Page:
Rocktape – a review

It seems to be almost everywhere you look now on TV or live sporting events that at least half the competitors will have flashes of bright colours on their limbs, and appear to be being held together by selotape.

Elastic Therapeutic Tape, to give it a more formal name was actually developed all the way back in the 1970’s, but has really only risen to prevalence in elite athletics at the last Olympics, and has been catching on in the amateur market in the last year or so really. Until recently the tape was solely the remit of qualified professionals who would find the pain point and know the most effective ways to support limbs and muscles, allowing the athlete to continue competing harder, longer and faster. Now though, you can buy it online or even in the poundshop and administer it yourself in the comfort of your own home. Yes, a few weeks ago I saw Kinesio Tape in the local 99p store, I gave it a wide berth, but I should have gotten some to test it out I guess. Have not seen it there since.

Those beady-eyed amongst you may remember a little while back when my knee first felt a little sore, that I purchased an off-the-shelf DIY knee tape kit from Boots which is made by arguably the market-leaders Kinesio UK. In the pack came 3 pre-cut strips, and a guide to applying it. The tape stuck pretty well, and held well for a few days after application. I’m unsure whether it helped or not, but whilst it was on I managed to complete a 10 mile run in relative comfort, and then struggled to 9.5 miles the next day ending in a lot of pain. But who is to say I would have even made it that far without the tape on my knee.

Kinesio Tape – Pre-cut Pack

A few days later I was chatting on twitter about my knee issues, and someone recommended Rocktape. I was a little hesitant seeing as I wasn’t sure exactly what the benefit of the Kinesio Tape had been. But pretty quickly the Rocktape guys had gotten in touch and offered to send me some slides for some knee applications. In fact, they went one step better and agreed to send me a sample to try out for the blog here.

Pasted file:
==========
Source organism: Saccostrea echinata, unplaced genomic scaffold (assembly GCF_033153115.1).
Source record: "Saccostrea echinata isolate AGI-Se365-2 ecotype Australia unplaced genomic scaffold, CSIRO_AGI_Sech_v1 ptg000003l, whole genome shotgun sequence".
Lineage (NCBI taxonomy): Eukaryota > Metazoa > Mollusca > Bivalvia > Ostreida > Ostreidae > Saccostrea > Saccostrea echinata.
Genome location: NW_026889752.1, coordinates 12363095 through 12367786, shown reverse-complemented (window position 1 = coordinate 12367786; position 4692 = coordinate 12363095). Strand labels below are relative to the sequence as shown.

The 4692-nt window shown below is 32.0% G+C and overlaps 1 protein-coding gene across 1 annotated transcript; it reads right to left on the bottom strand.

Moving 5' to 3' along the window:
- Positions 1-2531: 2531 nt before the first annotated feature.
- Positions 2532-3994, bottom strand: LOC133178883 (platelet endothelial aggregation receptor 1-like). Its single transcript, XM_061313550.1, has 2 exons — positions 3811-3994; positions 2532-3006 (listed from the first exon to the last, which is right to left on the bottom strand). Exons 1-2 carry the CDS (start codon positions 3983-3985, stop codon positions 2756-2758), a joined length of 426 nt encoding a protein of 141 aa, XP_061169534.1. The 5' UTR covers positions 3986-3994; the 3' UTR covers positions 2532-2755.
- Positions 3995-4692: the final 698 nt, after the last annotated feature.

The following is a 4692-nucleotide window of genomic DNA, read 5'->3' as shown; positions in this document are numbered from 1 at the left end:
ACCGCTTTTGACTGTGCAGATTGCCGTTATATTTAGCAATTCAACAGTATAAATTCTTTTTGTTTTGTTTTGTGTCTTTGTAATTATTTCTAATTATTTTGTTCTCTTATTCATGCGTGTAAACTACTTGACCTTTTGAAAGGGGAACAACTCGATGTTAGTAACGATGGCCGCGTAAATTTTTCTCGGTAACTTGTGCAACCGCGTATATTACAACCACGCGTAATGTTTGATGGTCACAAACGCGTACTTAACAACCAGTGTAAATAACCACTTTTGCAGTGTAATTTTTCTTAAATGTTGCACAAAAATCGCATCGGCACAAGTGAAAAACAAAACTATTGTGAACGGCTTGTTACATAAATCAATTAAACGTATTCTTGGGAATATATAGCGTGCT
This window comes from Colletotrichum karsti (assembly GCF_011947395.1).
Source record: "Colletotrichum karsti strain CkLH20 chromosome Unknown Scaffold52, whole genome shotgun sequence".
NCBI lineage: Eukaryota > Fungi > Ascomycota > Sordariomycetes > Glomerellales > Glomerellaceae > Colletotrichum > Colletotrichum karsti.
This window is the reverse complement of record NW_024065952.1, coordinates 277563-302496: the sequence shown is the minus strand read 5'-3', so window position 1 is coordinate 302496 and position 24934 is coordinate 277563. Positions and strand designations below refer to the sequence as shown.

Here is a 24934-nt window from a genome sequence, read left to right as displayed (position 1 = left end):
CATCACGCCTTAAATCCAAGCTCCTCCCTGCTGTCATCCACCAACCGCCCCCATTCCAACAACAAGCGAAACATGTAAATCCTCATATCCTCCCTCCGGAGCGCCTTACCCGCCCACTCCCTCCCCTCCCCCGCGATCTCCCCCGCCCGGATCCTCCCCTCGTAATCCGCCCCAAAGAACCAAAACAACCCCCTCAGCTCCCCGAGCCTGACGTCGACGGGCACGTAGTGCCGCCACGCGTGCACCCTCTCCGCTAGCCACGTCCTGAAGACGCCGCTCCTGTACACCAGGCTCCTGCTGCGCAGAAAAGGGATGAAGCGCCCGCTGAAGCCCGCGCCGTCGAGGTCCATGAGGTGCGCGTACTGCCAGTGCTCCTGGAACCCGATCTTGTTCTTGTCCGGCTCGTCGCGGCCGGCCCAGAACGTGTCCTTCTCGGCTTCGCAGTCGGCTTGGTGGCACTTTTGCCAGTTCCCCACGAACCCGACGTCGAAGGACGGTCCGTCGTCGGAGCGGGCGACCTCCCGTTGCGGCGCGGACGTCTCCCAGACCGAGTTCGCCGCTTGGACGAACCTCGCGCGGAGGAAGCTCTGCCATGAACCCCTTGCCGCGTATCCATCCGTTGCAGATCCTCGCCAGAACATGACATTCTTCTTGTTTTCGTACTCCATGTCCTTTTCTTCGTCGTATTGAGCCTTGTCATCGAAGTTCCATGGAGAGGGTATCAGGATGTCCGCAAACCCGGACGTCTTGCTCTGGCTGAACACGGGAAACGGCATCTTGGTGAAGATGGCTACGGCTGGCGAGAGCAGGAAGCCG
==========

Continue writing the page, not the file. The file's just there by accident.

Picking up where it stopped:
Needless to say, it was a free pack so I got the logo version :-) but it comes in a whole heap of colours and patterns.

The box comes with a handy guide for some applications, though these differ from the videos on the rocktape website, and again from the slides that the guys sent me to try out. To me this just highlights a somewhat scatter-gun approach to this limb taping business and makes me question the true benefit of it all. On the first application I decided to go with the video on the rocktape site as it was very similar to the kind of application I had seen elsewhere.

Instantly I had issues with the tape sticking – despite rubbing to heat the adhesive as advised to do, the first strip refused to really stick to my knee at all. So I had to scrap the first attempt and moved onto another strip. This time it went on better, but then attaching the second strip it has very poor adhesion to the first strip. I had read, when initially researching Kinesio Tape, that they tend to not sticking to themselves, though Rocktape make no such admission, and the video clearly shows overlapping tape. I put the bracing strap under the knee cap and headed out for my run – just a short couple of miles.